Historians in Dark Times

With the history wars apparently over, how are professional historians making sense of the nation's past? And who's listening anyway?

Meet Ann McGrath, Frank Bongiorno and Margaret Hutchison - three of Canberra’s busiest historians, all adept at telling the stories both grand and granular that together have shaped the Australia in which we live today. In this lively panel discussion, we’ll explore the craft and the joy of historical research, the role of history in a turbulent world, and discover just how cut-throat the deceptively peaceful groves of academe can be.

Tickets: $15 (includes a complimentary glass of Canberra region wine or a soft drink)

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Participant Bios

Frank Bongiorno is Professor of History at the Australian National University, and has previously taught in universities in Australia and Britain. His books include The People’s Party: Victorian Labor and the Radical Tradition 1875-1914, The Sex Lives of Australians: A History and The Eighties: The Decade That Transformed Australia. He is a regular contributor to the media, was co-editor of the Australian Historical Association’s journal, History Australia, from 2013 to 2015, and is currently President of Honest History.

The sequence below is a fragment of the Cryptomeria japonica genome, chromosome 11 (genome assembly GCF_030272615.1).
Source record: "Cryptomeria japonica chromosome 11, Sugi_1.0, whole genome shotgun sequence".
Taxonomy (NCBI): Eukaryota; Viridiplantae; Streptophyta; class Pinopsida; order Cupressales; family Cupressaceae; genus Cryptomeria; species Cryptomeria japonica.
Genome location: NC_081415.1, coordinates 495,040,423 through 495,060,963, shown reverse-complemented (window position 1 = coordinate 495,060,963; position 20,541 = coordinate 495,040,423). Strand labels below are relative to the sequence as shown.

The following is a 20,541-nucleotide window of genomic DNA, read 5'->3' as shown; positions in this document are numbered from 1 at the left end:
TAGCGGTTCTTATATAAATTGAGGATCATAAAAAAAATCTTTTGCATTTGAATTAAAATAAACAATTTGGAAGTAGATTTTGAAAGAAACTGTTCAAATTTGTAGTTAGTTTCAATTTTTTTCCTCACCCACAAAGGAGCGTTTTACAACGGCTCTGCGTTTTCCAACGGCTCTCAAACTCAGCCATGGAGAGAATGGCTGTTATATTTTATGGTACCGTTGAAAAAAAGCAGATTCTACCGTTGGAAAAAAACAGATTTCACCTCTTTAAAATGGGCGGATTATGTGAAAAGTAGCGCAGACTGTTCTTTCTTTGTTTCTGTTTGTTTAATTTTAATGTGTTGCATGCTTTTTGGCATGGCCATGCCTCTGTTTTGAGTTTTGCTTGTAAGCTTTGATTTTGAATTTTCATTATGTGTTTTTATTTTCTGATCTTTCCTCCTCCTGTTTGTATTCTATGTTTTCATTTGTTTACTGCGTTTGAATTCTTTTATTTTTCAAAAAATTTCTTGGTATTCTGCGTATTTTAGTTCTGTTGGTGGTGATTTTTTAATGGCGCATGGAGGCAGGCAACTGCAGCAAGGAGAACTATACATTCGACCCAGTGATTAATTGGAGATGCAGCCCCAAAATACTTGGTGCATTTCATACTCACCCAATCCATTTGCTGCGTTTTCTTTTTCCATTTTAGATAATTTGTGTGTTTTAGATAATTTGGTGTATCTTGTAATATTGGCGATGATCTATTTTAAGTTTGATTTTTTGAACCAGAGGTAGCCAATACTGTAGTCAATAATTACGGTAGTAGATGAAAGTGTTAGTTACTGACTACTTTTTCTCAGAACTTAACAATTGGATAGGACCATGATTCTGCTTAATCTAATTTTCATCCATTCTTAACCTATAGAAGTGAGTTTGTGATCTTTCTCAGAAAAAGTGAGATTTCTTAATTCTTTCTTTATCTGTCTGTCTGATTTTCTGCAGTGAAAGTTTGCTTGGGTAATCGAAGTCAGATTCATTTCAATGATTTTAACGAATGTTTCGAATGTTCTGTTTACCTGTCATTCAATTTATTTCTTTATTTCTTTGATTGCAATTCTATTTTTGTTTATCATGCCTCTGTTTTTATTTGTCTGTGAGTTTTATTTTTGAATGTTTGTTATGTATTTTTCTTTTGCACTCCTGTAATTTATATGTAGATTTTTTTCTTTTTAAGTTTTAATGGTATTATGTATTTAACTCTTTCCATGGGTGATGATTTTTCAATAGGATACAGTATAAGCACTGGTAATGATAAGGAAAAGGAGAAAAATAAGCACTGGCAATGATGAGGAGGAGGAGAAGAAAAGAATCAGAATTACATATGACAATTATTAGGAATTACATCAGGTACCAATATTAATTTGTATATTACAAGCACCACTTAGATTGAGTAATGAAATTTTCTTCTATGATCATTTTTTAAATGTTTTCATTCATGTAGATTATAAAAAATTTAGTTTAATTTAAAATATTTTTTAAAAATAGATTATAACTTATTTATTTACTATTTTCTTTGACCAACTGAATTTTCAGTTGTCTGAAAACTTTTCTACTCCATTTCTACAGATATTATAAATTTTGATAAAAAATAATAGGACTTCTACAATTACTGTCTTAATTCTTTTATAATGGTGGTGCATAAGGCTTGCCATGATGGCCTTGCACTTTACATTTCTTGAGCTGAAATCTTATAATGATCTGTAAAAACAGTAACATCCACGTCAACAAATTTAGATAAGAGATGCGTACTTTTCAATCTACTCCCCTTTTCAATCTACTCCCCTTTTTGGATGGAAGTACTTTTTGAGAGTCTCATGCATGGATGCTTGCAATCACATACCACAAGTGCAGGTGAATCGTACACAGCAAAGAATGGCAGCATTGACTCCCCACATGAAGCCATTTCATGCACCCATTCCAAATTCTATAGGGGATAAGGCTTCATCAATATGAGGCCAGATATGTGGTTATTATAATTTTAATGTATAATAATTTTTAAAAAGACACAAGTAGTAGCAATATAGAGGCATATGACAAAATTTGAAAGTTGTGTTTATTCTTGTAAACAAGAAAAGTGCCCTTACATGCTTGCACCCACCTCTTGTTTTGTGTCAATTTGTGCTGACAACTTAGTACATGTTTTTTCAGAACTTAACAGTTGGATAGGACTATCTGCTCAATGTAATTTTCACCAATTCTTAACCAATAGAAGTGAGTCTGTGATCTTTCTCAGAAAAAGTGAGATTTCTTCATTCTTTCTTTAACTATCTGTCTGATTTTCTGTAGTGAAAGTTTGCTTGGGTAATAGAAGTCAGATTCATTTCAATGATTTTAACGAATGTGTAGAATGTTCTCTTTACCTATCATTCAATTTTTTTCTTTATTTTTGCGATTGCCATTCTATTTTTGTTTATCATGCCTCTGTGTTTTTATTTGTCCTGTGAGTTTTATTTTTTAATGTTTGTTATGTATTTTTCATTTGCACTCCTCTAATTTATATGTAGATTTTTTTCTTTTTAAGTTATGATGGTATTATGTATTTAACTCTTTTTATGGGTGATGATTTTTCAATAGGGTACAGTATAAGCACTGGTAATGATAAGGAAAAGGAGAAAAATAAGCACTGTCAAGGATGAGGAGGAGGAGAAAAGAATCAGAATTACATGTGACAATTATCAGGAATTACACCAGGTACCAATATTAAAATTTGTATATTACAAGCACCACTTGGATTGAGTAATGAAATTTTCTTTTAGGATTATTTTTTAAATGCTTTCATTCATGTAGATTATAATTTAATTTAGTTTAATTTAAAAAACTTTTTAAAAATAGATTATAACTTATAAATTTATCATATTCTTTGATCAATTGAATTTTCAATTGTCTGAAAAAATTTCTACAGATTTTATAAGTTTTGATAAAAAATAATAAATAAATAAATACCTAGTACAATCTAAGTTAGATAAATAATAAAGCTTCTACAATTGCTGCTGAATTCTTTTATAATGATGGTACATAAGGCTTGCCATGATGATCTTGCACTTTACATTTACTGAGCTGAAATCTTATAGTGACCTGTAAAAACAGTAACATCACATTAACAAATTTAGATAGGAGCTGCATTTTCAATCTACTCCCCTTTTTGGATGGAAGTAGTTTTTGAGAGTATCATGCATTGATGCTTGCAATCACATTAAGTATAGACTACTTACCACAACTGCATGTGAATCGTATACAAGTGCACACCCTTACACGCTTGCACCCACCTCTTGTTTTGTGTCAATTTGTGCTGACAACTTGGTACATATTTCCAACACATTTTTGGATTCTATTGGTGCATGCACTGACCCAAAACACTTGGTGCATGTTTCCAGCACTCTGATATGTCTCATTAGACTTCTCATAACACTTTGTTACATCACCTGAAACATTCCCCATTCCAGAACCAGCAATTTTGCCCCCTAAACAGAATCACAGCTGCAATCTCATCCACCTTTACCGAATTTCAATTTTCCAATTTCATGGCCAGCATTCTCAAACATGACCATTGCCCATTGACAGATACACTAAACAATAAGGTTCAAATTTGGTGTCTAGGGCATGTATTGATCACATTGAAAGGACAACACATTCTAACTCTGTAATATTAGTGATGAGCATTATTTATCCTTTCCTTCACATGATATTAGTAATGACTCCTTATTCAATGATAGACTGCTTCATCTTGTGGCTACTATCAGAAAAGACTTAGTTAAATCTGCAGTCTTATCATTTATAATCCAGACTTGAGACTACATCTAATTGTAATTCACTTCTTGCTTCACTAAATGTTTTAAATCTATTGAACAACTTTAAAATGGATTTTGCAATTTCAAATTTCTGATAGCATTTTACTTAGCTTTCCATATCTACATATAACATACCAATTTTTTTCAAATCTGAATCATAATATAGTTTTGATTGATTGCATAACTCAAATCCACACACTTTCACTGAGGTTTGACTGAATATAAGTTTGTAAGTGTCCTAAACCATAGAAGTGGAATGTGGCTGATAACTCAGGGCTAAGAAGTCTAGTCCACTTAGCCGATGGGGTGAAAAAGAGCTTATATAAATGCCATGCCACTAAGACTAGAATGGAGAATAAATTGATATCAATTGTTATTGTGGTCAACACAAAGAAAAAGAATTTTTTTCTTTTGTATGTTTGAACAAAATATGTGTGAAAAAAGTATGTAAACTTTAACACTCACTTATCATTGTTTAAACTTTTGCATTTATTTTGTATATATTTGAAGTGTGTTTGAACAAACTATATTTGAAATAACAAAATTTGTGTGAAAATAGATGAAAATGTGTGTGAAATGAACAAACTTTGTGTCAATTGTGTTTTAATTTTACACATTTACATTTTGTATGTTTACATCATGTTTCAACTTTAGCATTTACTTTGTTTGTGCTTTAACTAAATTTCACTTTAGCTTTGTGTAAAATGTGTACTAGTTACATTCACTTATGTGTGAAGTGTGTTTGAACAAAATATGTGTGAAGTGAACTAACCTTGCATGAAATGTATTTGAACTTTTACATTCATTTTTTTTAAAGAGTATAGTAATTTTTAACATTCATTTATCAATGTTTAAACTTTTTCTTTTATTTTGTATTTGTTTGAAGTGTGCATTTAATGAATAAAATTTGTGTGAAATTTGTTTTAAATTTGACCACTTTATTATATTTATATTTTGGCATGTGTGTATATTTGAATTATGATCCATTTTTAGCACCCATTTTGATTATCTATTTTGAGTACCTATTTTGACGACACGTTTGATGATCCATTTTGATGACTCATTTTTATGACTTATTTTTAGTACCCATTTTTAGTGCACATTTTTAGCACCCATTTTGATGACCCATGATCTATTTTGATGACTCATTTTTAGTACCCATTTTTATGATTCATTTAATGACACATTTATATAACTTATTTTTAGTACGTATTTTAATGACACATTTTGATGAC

Margaret (Meggie) Hutchison is an Adjunct Lecturer at the University of New South Wales, Canberra. She completed her doctorate on Australia’s official war art scheme of the First World War in the School of History at the Australian National University in 2015. She has taught and published widely on war, art and memory and has been the recipient of a number of grants and awards, including an Australian Academy of the Humanities Travelling Fellowship.

Ann McGrath is a Professor of History and Director of the Australian Centre for Indigenous History at the Australian National University. Her most recent book, Illicit Love: Interracial Sex and Marriage in the United States and Australia won the NSW Premiers History Prize, General Category, 2016. She researches and presents history in a range of media, including the popular film Message from Mungo and she co-wrote How to Write History that People Want to Read with Ann Curthoys.